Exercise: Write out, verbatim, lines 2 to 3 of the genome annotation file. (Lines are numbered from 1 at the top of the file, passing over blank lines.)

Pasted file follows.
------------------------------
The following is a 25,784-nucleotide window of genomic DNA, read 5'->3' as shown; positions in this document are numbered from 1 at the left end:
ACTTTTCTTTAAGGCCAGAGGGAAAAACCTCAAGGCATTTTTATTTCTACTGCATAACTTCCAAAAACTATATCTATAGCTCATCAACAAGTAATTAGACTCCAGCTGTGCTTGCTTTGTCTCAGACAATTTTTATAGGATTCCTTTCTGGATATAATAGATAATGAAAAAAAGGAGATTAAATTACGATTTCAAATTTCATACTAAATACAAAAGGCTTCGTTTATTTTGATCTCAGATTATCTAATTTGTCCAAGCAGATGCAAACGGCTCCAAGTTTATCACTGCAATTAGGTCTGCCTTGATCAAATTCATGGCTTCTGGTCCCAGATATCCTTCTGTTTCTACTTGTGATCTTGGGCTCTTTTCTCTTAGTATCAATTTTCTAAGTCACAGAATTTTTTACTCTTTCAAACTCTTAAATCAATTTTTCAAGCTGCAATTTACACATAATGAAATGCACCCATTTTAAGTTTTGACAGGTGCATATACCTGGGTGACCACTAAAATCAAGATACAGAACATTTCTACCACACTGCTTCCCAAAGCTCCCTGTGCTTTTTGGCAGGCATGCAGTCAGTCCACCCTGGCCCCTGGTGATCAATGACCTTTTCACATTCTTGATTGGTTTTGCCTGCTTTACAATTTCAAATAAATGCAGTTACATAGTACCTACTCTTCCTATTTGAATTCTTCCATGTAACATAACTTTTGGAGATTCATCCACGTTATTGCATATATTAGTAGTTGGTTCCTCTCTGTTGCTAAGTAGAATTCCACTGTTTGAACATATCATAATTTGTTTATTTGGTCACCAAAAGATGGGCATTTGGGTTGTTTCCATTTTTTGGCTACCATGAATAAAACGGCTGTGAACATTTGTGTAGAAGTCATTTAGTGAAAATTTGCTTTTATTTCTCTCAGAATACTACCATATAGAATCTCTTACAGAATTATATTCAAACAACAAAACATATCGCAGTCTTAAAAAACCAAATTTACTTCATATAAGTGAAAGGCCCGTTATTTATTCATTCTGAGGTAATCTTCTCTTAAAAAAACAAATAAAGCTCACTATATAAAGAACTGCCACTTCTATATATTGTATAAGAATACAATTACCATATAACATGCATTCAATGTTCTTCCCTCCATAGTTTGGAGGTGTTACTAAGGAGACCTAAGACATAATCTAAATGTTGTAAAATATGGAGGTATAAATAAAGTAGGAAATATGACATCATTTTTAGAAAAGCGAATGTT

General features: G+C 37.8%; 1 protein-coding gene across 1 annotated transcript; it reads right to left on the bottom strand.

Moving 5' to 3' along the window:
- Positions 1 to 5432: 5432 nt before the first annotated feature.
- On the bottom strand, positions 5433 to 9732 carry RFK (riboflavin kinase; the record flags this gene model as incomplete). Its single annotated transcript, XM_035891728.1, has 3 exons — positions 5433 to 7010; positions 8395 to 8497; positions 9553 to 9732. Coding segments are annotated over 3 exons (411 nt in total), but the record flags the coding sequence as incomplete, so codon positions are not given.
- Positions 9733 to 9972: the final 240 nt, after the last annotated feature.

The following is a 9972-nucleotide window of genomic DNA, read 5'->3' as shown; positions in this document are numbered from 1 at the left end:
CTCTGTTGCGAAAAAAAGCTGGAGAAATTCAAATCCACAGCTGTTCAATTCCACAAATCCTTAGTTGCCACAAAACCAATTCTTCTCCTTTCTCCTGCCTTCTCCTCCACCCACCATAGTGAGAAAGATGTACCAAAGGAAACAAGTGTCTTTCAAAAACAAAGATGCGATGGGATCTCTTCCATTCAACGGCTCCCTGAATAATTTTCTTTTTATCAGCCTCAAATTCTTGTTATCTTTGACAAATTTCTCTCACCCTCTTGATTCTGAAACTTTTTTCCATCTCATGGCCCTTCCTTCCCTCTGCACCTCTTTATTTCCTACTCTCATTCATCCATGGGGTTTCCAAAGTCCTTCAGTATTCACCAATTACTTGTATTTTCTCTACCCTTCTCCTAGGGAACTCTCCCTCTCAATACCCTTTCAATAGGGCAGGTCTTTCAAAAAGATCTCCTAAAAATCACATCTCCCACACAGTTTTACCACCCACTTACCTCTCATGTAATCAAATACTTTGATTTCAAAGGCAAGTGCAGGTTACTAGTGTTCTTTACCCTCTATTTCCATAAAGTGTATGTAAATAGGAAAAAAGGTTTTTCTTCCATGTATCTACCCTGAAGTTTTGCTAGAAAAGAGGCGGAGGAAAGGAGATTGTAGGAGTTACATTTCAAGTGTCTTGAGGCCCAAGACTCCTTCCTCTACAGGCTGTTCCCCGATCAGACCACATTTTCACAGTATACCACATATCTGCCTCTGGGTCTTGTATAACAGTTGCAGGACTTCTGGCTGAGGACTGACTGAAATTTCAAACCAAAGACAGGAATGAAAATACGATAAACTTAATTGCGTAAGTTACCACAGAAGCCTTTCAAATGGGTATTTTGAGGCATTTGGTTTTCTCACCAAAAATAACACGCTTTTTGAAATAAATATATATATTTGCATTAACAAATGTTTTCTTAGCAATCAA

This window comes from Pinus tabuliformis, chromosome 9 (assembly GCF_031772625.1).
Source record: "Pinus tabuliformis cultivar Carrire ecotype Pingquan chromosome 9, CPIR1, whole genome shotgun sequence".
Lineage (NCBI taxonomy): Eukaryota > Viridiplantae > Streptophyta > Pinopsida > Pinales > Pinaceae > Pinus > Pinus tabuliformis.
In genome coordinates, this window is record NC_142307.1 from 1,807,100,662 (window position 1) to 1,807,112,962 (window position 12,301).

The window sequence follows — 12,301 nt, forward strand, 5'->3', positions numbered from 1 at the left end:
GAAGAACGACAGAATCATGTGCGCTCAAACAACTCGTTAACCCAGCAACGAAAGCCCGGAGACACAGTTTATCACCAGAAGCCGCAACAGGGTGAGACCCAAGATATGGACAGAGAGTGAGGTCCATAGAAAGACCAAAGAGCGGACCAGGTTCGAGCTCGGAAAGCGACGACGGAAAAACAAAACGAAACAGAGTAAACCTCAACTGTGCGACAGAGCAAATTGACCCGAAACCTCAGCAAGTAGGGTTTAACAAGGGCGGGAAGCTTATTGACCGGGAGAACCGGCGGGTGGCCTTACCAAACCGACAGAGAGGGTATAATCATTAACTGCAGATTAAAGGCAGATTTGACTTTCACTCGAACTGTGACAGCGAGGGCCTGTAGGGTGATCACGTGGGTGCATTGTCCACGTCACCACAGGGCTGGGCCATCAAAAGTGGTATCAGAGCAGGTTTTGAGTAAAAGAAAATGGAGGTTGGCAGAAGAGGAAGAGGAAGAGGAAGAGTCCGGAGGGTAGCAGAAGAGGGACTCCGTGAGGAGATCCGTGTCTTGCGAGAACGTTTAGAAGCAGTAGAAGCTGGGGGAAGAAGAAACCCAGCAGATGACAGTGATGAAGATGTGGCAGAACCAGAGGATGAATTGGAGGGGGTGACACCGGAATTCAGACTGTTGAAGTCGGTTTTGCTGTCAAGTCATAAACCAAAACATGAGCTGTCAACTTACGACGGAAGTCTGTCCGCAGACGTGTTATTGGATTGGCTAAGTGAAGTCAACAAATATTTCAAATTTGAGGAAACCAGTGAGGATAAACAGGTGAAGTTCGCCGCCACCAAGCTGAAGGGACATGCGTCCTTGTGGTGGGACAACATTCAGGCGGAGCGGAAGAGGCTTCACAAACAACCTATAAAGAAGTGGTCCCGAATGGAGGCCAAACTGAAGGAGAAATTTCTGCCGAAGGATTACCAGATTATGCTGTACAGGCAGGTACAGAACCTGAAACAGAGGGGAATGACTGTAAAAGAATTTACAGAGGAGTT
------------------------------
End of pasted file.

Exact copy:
ACTTTTCTTTAAGGCCAGAGGGAAAAACCTCAAGGCATTTTTATTTCTACTGCATAACTTCCAAAAACTATATCTATAGCTCATCAACAAGTAATTAGACTCCAGCTGTGCTTGCTTTGTCTCAGACAATTTTTATAGGATTCCTTTCTGGATATAATAGATAATGAAAAAAAGGAGATTAAATTACGATTTCAAATTTCATACTAAATACAAAAGGCTTCGTTTATTTTGATCTCAGATTATCTAATTTGTCCAAGCAGATGCAAACGGCTCCAAGTTTATCACTGCAATTAGGTCTGCCTTGATCAAATTCATGGCTTCTGGTCCCAGATATCCTTCTGTTTCTACTTGTGATCTTGGGCTCTTTTCTCTTAGTATCAATTTTCTAAGTCACAGAATTTTTTACTCTTTCAAACTCTTAAATCAATTTTTCAAGCTGCAATTTACACATAATGAAATGCACCCATTTTAAGTTTTGACAGGTGCATATACCTGGGTGACCACTAAAATCAAGATACAGAACATTTCTACCACACTGCTTCCCAAAGCTCCCTGTGCTTTTTGGCAGGCATGCAGTCAGTCCACCCTGGCCCCTGGTGATCAATGACCTTTTCACATTCTTGATTGGTTTTGCCTGCTTTACAATTTCAAATAAATGCAGTTACATAGTACCTACTCTTCCTATTTGAATTCTTCCATGTAACATAACTTTTGGAGATTCATCCACGTTATTGCATATATTAGTAGTTGGTTCCTCTCTGTTGCTAAGTAGAATTCCACTGTTTGAACATATCATAATTTGTTTATTTGGTCACCAAAAGATGGGCATTTGGGTTGTTTCCATTTTTTGGCTACCATGAATAAAACGGCTGTGAACATTTGTGTAGAAGTCATTTAGTGAAAATTTGCTTTTATTTCTCTCAGAATACTACCATATAGAATCTCTTACAGAATTATATTCAAACAACAAAACATATCGCAGTCTTAAAAAACCAAATTTACTTCATATAAGTGAAAGGCCCGTTATTTATTCATTCTGAGGTAATCTTCTCTTAAAAAAACAAATAAAGCTCACTATATAAAGAACTGCCACTTCTATATATTGTATAAGAATACAATTACCATATAACATGCATTCAATGTTCTTCCCTCCATAGTTTGGAGGTGTTACTAAGGAGACCTAAGACATAATCTAAATGTTGTAAAATATGGAGGTATAAATAAAGTAGGAAATATGACATCATTTTTAGAAAAGCGAATGTT

General features: G+C 37.8%; 1 protein-coding gene across 1 annotated transcript; it reads right to left on the bottom strand.